EDF has unveiled plans to invest around €25 billion in solar energy in a big push into solar energy in France.

The French energy giant says that over the period of 2020 to 2035, it will develop and build solar plants in France with a total capacity of 30 GW. The plan will help France to meet its goals of expanding renewable energy capacity and reduce the share of nuclear in the power generation mix.

EDF said in a statement that it plans to “leverage all its resources” in order to achieve its ambition, including using land from its portfolio of land assets at existing nuclear energy sites and developing floating solar power plants on hydroelectric sites.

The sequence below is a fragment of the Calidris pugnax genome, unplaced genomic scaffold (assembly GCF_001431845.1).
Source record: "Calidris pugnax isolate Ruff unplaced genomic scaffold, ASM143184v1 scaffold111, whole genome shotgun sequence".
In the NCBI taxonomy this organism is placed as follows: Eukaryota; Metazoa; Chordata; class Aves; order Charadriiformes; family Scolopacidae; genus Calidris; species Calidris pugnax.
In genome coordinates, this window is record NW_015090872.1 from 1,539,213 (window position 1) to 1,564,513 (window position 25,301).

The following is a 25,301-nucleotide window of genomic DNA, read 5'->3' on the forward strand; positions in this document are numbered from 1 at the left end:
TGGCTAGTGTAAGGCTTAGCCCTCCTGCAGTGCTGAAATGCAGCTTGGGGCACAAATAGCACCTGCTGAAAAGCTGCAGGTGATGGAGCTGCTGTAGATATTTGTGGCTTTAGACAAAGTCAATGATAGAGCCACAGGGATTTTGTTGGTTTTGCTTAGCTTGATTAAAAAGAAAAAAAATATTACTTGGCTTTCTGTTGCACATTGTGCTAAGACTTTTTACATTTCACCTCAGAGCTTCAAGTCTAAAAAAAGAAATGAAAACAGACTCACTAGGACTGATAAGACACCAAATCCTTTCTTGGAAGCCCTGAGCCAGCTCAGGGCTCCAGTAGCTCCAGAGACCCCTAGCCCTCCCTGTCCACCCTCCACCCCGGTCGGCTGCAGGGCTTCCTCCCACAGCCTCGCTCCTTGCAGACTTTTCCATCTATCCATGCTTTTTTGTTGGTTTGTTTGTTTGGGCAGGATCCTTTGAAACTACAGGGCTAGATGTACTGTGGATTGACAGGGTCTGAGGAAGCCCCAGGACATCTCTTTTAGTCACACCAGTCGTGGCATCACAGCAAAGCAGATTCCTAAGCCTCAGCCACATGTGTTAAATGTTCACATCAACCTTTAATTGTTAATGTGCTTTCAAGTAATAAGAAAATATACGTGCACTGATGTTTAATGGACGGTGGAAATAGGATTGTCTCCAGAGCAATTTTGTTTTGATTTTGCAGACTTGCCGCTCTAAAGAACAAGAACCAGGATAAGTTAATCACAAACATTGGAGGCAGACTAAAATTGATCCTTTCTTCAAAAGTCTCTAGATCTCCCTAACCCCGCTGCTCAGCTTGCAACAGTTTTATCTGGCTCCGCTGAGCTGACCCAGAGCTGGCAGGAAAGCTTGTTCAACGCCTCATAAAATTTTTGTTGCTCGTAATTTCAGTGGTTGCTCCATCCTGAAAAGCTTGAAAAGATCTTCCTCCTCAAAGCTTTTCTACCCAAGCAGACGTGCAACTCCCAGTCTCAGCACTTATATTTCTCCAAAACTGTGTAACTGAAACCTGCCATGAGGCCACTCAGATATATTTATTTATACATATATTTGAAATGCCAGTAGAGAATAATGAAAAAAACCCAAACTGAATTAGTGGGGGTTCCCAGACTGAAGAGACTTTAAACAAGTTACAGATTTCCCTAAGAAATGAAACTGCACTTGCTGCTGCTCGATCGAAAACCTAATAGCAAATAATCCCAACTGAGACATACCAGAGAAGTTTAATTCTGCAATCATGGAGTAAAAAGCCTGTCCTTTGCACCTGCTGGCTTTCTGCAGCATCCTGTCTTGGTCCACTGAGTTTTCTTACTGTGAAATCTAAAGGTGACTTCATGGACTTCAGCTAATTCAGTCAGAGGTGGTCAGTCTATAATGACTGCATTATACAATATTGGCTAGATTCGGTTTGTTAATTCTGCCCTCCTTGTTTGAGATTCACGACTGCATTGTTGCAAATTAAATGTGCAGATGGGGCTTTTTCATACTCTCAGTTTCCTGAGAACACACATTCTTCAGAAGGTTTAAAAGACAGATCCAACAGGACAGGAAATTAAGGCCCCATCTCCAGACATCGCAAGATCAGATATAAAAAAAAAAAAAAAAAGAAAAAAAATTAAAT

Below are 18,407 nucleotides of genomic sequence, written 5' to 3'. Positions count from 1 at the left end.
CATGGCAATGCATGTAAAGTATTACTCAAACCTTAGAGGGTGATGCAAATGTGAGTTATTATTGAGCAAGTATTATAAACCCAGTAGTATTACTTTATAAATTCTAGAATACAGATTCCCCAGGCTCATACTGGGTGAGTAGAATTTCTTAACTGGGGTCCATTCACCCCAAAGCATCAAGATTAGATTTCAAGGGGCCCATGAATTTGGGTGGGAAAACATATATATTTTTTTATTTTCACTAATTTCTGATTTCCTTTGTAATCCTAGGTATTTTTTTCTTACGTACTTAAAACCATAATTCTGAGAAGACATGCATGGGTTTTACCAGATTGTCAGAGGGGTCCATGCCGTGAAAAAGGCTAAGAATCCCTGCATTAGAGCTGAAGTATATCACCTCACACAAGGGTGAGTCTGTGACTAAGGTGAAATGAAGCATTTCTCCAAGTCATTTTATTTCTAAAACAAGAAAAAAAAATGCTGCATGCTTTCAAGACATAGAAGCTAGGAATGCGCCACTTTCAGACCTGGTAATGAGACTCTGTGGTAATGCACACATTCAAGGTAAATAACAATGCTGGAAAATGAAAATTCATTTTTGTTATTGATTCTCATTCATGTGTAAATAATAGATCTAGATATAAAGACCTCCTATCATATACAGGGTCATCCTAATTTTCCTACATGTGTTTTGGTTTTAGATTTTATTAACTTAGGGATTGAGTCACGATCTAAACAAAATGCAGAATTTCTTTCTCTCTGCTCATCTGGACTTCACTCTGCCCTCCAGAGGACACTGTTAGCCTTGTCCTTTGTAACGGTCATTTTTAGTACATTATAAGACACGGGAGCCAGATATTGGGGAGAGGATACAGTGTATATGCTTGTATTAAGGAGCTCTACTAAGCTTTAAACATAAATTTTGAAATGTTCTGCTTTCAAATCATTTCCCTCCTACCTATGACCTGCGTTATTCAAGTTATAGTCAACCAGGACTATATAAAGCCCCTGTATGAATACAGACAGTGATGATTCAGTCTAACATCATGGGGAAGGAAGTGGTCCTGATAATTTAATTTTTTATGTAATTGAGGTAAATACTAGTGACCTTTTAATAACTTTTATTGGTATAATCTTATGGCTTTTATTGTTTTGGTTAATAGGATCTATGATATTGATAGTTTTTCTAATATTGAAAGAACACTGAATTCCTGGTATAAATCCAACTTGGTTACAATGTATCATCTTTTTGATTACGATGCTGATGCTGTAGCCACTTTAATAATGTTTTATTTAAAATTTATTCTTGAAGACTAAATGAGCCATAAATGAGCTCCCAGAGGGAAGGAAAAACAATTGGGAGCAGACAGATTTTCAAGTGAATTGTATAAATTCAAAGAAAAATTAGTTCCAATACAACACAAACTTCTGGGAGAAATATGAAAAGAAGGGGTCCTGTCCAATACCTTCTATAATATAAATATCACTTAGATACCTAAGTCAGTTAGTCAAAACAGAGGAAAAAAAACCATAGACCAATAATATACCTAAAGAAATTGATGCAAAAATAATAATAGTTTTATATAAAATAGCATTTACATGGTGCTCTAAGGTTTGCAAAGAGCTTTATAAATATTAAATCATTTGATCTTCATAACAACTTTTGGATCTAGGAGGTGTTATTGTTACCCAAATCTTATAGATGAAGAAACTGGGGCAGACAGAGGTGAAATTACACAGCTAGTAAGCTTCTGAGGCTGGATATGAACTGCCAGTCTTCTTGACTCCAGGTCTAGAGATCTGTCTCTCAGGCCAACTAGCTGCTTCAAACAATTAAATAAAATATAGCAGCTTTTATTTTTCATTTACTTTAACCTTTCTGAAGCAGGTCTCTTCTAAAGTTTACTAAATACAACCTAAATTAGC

Jean-Bernard Lévy, EDF Chairman and Chief Executive, said: “The Solar Power Plan is of an unparalleled scale and marks a real turning point in EDF’s development of solar power capacity. It is a concrete illustration of the goals outlined in the Group’s CAP 2030 strategy, which was initiated in 2015 and aim to double the Group’s installed renewable energy capacity by 2030.

“EDF now has a new roadmap in renewables for the next fifteen years.”

There is currently around 7.4 GW of installed solar capacity in France. EDF’s solar energy portfolio in France amounts to around 200 MW.

EDF will build on average 2 GW of solar capacity per year for 15 years, starting with 1.5 GW per year in 2020-2025, then 2 GW/year in 2026-30 and 2.5 GW/year in 2031-35.